Looking for enlightenment? Here’s 24 classic songs that pack sage advice on how to live your life, featuring the Beatles, David Bowie, NWA and more.
“The more money we come across, the more problems we see” - The Notorious BIG, ‘Mo’ Money, Mo’ Problems’: Taking the Beatles' timeless reminder that "money can't buy you love" to an even more damning conclusion, this Biggie chorus (arguably his most famous) carries a potent warning: cash can be morally crippling, creating more problems than it solves.
"Love is not a victory march/it's a cold and it's a broken hallelujah" - Leonard Cohen, 'Hallelujah': The most chilling line of Leo's much-covered 1984 classic is a lesson that love is no fairytale - you have to work hard at it, and those sacrifices can leave scars.
“If you wanna make the world a better place/Take look at yourself and make a change” – Michael Jackson, ‘Man In The Mirror: Change begins within, as the old saying goes, and didn't the King of Pop know it, harnessing it into a glimmering 1980s aspirational classic.
“Anytime you feel the pain, hey Jude, refrain/Don't carry the world upon your shoulders” – The Beatles, ‘Hey Jude’: This Paul McCartney pearl of wisdom is an important one: there's no point carrying burdens and losing yourself in worry, echoing another of the Fab Four's finest: 'Let It Be'.
“Express yourself” – NWA, ‘Express Yourself’: From 1988's 'Straight Outta Compton', this Golden age boom-bap classic saw the hip-hop collective drop their usual tales of inner-city violence to urge fans to embrace freedom of expression. Whether that means painting, breakdancing, ballet or beat poetry - there's nothing more liberating and soul-cleansing.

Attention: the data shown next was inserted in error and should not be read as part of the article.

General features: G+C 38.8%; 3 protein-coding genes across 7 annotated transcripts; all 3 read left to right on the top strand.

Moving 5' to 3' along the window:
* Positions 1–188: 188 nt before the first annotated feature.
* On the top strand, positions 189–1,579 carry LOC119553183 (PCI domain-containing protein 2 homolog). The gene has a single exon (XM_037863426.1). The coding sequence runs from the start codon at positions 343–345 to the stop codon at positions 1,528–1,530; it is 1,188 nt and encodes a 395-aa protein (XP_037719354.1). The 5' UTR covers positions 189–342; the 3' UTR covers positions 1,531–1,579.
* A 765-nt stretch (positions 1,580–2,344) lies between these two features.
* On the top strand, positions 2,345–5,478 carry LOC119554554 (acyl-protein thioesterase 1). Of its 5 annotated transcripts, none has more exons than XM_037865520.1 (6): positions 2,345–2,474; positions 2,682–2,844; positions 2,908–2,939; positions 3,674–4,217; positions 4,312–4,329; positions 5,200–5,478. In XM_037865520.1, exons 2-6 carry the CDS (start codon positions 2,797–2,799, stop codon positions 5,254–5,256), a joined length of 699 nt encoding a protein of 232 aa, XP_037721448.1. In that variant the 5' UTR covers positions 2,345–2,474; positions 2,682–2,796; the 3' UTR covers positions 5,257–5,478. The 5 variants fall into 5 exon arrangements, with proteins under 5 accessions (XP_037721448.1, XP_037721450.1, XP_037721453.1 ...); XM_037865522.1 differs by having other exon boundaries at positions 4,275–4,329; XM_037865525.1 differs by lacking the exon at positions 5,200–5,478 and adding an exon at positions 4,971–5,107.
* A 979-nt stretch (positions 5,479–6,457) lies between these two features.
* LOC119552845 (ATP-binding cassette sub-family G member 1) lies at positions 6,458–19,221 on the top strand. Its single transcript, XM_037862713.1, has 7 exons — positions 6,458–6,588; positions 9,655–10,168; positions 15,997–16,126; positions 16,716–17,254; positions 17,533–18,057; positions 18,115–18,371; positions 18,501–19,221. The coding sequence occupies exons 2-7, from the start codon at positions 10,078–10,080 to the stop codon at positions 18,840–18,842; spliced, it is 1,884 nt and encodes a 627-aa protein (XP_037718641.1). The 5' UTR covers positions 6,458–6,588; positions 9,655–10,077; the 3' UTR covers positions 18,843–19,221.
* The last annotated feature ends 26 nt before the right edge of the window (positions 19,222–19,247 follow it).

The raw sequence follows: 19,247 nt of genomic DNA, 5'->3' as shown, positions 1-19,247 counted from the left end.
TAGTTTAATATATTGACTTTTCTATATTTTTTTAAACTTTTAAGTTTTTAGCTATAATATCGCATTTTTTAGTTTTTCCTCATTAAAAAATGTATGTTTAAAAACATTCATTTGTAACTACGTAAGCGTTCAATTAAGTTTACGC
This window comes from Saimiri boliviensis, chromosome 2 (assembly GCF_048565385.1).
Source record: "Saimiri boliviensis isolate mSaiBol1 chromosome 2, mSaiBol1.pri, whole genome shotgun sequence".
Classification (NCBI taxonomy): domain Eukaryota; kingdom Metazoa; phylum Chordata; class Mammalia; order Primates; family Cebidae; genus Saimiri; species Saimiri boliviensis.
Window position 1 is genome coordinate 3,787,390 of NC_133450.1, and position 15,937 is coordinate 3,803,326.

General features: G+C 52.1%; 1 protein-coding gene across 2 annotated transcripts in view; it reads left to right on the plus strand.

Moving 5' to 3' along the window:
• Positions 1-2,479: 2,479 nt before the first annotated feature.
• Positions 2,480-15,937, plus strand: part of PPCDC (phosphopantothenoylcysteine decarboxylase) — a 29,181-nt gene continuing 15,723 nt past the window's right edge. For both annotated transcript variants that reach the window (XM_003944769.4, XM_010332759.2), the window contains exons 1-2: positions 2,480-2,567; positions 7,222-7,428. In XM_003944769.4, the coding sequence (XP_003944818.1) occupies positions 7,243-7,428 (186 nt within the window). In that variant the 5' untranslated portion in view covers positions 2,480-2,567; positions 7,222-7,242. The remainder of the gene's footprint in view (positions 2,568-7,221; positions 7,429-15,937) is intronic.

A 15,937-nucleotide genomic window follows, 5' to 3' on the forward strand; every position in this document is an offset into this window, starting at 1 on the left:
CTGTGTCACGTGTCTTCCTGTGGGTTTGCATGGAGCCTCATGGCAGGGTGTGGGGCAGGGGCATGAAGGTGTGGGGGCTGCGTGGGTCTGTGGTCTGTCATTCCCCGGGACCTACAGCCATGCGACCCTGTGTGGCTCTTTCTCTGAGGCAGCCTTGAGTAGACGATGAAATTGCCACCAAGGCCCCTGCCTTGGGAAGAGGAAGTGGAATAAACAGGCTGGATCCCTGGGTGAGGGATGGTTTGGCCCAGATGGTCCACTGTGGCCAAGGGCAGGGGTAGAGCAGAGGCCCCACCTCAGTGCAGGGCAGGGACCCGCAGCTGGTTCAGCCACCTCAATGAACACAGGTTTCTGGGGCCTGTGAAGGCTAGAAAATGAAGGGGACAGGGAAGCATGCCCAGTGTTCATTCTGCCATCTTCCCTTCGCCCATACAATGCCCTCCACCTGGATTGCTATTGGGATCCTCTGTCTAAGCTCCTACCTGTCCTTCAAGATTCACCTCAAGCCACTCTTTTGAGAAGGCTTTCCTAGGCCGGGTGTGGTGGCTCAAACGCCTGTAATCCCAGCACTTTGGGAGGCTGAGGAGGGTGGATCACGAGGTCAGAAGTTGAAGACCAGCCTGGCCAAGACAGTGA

“Shyness can stop you from doing all the things in life you'd like to” – The Smiths, ‘Ask’: If you don't ask, you don't get, warned Morrissey on this sparkling 1986 anthem: a reminder, served over chiming guitars and a bouncy bass line, that life is there for the taking if you're brave enough. Well said, Moz.
"Thunder only happens when it's raining" - Fleetwood Mac, 'Dreams': In other words, there's no smoke without fire, and you need to keep your wits about you in life: if you sense someone's trying to take advantage of you, they probably are, advised the 'Rumours' hit-makers on this iconic Stevie Nicks-penned 1977 tale of romantic paranoia.
“Don't put your life in the hands of a rock'n'roll band/They'll throw it all away” – Oasis, ‘Don’t Look Back In Anger’: Noel Gallagher isn't exactly renowned for his modesty, but had the smarts to tell fans on this defining Britpop anthem that idol worship will only leave you disappointed.
"White lines go a long way/either up your nose or through your veins/with nothing to gain 'cept killin' your brain" - Grandmaster Flash, 'White Lines (Don't Do It)': Pretty simple, really. Drugs: don't do 'em, kids.
"There's still time to change the road you're on" - Led Zeppelin, 'Stairway To Heaven': Somewhere in Zeppelin's most iconic song's maze of cryptic lyrics lies one striking bit of advice: it's never too late to change your ways and you're never too old for redemption.
"And so, become yourself, because the past is just a good bye" - CSNY, 'Teach Your Children': Don't cling onto so-called better days, Graham Nash's 'Deja Vu' standout track seemed to suggest in this 1970 release: better to be who you are now, and pass on everything you've learned to younger people around you.